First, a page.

Government to appoint independent scientific adviser

Dual role with Science Foundation Ireland position ended after 10 years

An independent government science adviser is to be appointed and a national forum to advise on critical issues such as climate change and food sustainability is to be established.

The adviser will chair the forum and provide multidisciplinary advice to the government. It is understood the forum will not be modelled on the National Public Health Emergency Team (Nphet), which provided advice during the Covid-19 pandemic.

The adviser role will no longer be linked to the position of director general of Science Foundation Ireland (SFI), the main funding body for research in Ireland. The dual role was fulfilled by Prof Mark Ferguson, whose term leading SFI finished in 2021 but was an issue of controversy among academics.

The role of chief scientific adviser should not be combined with any other role, the president of one of Ireland’s leading academic bodies, the Royal Irish Academy, said after the SFI position was advertised in 2021.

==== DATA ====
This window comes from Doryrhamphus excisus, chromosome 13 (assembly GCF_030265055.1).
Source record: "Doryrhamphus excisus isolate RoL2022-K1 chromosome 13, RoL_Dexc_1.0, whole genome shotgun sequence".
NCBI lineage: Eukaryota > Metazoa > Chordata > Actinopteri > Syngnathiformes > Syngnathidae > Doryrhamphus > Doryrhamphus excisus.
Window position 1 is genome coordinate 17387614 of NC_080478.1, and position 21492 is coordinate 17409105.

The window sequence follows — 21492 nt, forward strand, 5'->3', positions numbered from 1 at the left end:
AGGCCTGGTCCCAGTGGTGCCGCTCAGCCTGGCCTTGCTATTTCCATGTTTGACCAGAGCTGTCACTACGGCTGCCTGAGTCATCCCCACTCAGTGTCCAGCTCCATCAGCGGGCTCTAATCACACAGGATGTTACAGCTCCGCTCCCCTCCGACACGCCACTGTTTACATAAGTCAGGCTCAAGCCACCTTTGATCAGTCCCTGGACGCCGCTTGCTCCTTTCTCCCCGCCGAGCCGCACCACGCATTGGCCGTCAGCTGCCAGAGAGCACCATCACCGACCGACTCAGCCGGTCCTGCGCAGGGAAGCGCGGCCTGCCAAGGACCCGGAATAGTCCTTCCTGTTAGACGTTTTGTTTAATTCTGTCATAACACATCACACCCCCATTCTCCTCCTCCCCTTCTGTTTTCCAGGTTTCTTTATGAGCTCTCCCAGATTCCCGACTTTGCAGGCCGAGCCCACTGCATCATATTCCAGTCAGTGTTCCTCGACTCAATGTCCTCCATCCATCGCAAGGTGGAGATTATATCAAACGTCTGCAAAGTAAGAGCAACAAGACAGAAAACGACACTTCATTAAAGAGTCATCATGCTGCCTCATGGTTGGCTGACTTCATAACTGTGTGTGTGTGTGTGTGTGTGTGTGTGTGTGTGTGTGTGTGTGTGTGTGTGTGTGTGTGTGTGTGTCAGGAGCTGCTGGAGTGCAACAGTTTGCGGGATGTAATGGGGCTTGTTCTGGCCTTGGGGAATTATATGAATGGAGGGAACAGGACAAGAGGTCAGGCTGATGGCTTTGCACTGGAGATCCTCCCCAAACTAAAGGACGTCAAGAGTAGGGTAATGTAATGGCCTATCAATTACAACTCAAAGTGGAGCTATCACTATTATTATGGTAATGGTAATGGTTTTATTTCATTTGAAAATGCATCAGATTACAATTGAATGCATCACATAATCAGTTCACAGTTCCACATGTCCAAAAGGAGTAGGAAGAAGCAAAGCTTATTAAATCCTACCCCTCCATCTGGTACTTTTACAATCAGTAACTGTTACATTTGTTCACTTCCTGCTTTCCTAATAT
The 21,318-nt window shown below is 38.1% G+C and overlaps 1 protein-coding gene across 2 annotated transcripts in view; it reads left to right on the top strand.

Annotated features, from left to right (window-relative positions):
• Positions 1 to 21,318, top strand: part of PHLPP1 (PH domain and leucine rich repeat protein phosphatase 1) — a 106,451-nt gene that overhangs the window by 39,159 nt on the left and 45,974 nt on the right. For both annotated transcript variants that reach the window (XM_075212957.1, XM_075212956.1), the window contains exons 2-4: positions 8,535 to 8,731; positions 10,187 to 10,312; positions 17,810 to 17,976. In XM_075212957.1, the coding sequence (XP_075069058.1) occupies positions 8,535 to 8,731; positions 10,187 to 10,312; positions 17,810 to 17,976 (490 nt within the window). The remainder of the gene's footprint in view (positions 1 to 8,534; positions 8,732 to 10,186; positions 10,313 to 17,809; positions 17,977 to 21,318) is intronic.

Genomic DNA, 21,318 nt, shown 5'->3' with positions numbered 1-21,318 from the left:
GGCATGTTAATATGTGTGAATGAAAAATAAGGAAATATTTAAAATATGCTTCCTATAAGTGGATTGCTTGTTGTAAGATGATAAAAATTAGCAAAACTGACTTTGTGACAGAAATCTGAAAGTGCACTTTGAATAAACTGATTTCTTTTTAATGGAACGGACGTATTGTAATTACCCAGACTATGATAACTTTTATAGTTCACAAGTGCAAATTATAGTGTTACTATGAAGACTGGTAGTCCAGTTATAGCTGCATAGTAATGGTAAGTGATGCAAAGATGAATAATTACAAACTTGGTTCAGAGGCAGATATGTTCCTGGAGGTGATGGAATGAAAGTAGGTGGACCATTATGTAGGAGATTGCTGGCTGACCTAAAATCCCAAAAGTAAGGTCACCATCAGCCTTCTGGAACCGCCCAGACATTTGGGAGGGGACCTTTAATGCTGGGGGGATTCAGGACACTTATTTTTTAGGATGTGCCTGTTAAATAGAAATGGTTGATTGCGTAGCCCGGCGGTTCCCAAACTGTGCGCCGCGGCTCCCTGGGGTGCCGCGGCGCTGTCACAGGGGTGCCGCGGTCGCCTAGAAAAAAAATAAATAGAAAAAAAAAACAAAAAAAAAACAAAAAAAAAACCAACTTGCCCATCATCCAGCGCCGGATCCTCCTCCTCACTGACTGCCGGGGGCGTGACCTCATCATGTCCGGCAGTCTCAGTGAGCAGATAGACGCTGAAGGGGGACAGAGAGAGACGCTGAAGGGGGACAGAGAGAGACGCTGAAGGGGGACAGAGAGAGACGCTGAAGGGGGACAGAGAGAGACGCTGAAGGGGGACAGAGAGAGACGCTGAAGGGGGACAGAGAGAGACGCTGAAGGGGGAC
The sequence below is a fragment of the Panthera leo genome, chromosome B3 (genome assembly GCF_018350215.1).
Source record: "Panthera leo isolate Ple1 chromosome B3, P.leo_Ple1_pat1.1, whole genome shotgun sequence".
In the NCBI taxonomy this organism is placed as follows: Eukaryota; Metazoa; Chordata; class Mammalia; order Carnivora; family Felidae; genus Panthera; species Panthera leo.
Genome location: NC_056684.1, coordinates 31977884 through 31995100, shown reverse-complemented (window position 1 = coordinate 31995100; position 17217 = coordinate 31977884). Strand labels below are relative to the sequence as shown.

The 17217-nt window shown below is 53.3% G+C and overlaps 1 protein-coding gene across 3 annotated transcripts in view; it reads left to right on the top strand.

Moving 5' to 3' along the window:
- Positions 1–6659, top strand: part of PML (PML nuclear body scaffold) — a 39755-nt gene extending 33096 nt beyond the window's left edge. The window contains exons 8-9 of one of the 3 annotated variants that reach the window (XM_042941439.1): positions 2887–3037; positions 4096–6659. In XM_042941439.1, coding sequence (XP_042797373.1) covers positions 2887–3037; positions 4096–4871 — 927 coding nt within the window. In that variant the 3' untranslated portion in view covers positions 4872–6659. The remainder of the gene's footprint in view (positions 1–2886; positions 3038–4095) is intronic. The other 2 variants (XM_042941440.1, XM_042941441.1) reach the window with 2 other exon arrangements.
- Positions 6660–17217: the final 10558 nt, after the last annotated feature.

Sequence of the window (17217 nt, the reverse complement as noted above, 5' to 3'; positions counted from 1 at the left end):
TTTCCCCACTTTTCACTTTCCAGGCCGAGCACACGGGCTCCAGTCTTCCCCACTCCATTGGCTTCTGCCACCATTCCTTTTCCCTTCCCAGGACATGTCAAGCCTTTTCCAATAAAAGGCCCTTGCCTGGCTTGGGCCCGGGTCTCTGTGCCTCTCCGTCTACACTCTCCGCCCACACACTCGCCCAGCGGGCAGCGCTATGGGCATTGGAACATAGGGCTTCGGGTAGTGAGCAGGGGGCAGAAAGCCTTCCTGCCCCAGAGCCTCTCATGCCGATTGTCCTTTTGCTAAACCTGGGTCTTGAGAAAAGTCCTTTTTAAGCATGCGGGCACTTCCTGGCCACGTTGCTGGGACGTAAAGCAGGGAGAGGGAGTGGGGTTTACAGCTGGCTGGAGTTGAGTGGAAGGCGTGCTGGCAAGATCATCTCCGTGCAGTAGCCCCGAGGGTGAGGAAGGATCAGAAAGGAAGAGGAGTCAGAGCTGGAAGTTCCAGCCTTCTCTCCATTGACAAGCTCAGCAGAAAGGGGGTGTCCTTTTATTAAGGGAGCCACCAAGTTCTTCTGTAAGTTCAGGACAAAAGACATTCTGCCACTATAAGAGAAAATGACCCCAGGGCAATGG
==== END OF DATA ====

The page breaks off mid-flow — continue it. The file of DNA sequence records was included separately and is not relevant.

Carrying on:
Dr Mary Canning, then the academy’s president, highlighted concerns over a conflict of interest being raised ever since the dual role was first announced in 2012.

“We are now in a situation where a person holding the purse strings to science is giving the government advice on how it is funded,” a leading academic remarked about the issue at the time.

The new science advice structures will assist in informing responses to immediate issues like climate change and food sustainability – and respond to needs identified by Ministers and government departments, Minister for Further and Higher Education, Research, Innovation and Science Simon Harris said.

“This new role will offer a service to all of government. It is coming at a time in our history when science, innovation and technology have never been more important,” he said. “Science can drive job creation, grow the economy, help us tackle significant societal challenges, and ensure Ireland is at the cutting-edge of new technologies and industries.”

The forum will assist the government science adviser and its composition will be drawn from those with established scientific expertise in a range of key disciplines. The combination would ensure good working relationships were built between those engaged in policy and those providing scientific advice, Mr Harris said. It will have an annual work programme, with its delivery on this evaluated after an initial three-year period.

Kevin O'Sullivan

Kevin O'Sullivan

Kevin O'Sullivan is Environment and Science Editor and former editor of The Irish Times